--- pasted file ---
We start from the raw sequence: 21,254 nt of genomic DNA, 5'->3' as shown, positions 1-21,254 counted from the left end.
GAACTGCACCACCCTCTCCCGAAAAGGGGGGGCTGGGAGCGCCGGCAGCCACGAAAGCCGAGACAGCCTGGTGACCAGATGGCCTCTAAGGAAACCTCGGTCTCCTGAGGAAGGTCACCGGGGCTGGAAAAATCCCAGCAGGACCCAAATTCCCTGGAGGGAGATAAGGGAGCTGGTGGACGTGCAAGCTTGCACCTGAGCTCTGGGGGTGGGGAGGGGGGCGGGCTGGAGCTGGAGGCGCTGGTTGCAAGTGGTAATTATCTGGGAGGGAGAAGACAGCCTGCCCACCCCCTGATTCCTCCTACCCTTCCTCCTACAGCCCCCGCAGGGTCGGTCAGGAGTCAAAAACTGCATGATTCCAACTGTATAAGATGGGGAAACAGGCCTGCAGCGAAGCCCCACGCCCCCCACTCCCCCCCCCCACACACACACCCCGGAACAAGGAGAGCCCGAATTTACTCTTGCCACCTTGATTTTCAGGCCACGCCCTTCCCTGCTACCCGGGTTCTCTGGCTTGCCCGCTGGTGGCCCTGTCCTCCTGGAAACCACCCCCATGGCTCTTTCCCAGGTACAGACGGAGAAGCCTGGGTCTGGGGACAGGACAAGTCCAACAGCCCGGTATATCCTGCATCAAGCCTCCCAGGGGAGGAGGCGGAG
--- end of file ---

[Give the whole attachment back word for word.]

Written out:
We start from the raw sequence: 21,254 nt of genomic DNA, 5'->3' as shown, positions 1-21,254 counted from the left end.
GAACTGCACCACCCTCTCCCGAAAAGGGGGGGCTGGGAGCGCCGGCAGCCACGAAAGCCGAGACAGCCTGGTGACCAGATGGCCTCTAAGGAAACCTCGGTCTCCTGAGGAAGGTCACCGGGGCTGGAAAAATCCCAGCAGGACCCAAATTCCCTGGAGGGAGATAAGGGAGCTGGTGGACGTGCAAGCTTGCACCTGAGCTCTGGGGGTGGGGAGGGGGGCGGGCTGGAGCTGGAGGCGCTGGTTGCAAGTGGTAATTATCTGGGAGGGAGAAGACAGCCTGCCCACCCCCTGATTCCTCCTACCCTTCCTCCTACAGCCCCCGCAGGGTCGGTCAGGAGTCAAAAACTGCATGATTCCAACTGTATAAGATGGGGAAACAGGCCTGCAGCGAAGCCCCACGCCCCCCACTCCCCCCCCCCACACACACACCCCGGAACAAGGAGAGCCCGAATTTACTCTTGCCACCTTGATTTTCAGGCCACGCCCTTCCCTGCTACCCGGGTTCTCTGGCTTGCCCGCTGGTGGCCCTGTCCTCCTGGAAACCACCCCCATGGCTCTTTCCCAGGTACAGACGGAGAAGCCTGGGTCTGGGGACAGGACAAGTCCAACAGCCCGGTATATCCTGCATCAAGCCTCCCAGGGGAGGAGGCGGAG